“Oh I know that sure enough.” The corgi responded holding his rifle in one paw. “Protocol and what not.”

Brooker was getting exacerbated, wondering if he could expense pain and suffering to SPEARE. “So, what do you want then?”

Tray grinned. “To get you to admit I’m a better shot than you boys up here.”

The raccoon was silent for a moment, at a loss for words. Somewhere someone let out a cough that sounded very much like a chuckle.

“Mr. Young-” he started.

“Come now Agent Brooker, it’s an innocent enough proposition.” Tray pressed. “There’s a nice berm behind the barn, it’s safe enough.”

“Alright Fine you can try it if it’ll get you back inside.” Brooker relinquished through gritted teeth.


Not giving the raccoon a chance to think better of it the corgi moved past him until he was next to the puma.

“Lewis, was it? Alright, go ahead and plant one on the tail of that weather vane.”

The puma hesitated, taking his eye off the scope just a moment as he glanced to Brooker for some direction. After getting an affirmative nod from his superior, he shrugged and sighted up his target, pulling the trigger a few seconds later. The powerful rifle let out a BANG that echoed off the roof. A faint ping followed as Wright turned a pair of binoculars towards the barn.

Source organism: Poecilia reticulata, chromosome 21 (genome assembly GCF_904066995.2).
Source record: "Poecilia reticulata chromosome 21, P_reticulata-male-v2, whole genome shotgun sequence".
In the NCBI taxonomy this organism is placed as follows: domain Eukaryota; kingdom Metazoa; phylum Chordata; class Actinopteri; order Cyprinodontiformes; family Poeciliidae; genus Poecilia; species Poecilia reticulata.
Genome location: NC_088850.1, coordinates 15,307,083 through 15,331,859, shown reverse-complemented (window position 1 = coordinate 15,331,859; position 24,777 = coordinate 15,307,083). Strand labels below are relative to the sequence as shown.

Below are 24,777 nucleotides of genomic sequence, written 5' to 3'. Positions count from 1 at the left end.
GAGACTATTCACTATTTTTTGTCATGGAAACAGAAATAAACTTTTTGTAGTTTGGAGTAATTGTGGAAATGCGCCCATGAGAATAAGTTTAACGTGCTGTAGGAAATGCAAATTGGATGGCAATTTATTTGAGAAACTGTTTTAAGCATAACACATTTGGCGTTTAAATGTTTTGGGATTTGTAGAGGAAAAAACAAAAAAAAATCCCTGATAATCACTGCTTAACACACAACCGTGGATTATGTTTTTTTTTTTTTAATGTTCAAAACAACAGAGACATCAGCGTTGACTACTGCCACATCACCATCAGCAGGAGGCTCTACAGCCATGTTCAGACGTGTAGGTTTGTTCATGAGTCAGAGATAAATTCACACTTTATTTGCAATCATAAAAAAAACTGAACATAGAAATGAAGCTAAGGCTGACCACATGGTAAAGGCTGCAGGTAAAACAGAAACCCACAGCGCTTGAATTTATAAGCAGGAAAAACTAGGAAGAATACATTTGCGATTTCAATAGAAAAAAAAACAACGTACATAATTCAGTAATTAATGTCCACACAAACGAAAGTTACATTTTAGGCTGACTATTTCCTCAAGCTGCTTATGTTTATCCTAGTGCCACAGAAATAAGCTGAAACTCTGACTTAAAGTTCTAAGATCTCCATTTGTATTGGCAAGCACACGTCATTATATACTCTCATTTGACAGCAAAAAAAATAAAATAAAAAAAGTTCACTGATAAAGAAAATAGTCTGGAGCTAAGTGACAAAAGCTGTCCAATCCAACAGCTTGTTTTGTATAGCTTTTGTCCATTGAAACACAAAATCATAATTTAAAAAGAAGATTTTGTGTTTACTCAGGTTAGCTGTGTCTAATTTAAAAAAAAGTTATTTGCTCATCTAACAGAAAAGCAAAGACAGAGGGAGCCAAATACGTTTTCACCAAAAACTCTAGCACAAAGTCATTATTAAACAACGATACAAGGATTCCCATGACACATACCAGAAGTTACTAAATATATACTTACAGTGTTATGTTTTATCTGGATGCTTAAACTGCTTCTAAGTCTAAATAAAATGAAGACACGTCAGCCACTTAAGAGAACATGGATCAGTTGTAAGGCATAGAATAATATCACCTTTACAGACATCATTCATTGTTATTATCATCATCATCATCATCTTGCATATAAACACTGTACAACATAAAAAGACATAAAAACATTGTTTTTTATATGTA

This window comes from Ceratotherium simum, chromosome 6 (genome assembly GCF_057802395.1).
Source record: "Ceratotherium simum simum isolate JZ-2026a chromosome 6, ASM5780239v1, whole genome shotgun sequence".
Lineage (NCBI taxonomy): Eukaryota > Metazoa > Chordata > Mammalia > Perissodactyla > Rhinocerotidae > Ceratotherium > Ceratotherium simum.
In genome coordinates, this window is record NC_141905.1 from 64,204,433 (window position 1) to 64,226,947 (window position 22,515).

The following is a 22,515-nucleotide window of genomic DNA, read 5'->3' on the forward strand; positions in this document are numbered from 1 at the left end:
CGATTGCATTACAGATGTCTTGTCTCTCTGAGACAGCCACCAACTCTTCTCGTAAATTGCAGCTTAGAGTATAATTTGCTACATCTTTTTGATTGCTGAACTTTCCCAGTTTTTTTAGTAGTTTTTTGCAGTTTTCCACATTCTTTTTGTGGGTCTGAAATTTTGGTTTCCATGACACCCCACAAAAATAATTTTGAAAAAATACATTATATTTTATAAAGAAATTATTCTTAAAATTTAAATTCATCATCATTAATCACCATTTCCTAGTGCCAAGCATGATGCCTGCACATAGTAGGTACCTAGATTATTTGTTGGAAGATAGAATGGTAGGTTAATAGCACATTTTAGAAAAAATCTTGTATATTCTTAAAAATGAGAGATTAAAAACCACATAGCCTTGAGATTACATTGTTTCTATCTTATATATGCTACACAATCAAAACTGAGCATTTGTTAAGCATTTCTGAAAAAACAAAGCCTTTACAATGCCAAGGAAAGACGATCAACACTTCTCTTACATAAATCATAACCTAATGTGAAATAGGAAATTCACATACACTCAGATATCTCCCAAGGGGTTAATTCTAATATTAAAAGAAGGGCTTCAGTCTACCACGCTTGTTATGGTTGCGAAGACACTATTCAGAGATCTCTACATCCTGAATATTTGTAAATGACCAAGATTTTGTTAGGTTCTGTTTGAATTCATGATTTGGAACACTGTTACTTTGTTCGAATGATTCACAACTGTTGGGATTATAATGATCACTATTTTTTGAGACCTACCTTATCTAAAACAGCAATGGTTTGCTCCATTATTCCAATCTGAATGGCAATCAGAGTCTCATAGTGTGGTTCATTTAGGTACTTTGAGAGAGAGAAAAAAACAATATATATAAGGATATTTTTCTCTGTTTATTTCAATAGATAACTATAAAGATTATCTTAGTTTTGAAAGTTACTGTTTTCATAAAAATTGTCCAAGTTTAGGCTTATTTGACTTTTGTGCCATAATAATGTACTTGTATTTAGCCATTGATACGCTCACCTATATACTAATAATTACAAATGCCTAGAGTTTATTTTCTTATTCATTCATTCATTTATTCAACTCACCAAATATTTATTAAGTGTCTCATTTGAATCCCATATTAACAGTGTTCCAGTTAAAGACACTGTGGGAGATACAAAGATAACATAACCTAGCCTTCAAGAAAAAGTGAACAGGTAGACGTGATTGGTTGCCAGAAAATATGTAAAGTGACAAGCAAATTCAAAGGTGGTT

“Dead center Lewis, good shot!”

Tray nodded in agreement. “Not bad, didn’t have to walk it in or anything. Impressive.”

Lewis removed his eye from the scope, turning towards the corgi to see if he was being mocked. When he found the compliment was genuine, he relaxed against the roof line he had been posted on.

Tray took up position where the Puma had been, laying prone on the side of the roof. It was still a bit slick, and he took a second to get comfortable.

“My turn.”

Bringing the worn Mosin up to his cheek, the corgi closed his eyes. The world seemed to melt away into silence. The rain turning to snow blowing gently against his face. The thunder on the horizon sounding more like distant shells. He felt the anger well up from within him, years and years of it just bubbling in every fiber of his core. Tray let himself feel it, truly for the first time in a long time as the air around him seemed to crackle in response.

Never again

The corgi’s eyes flew open as he fired the aging rifle. One, two, three The shots were so fast that the squad on the roof didn’t have a chance to react before Tray was standing back up tucking the Mosin under his arm.

“Good night gentlemen.”

“Wait that’s it? You’re not even going to look where you landed?” Brooker sputtered.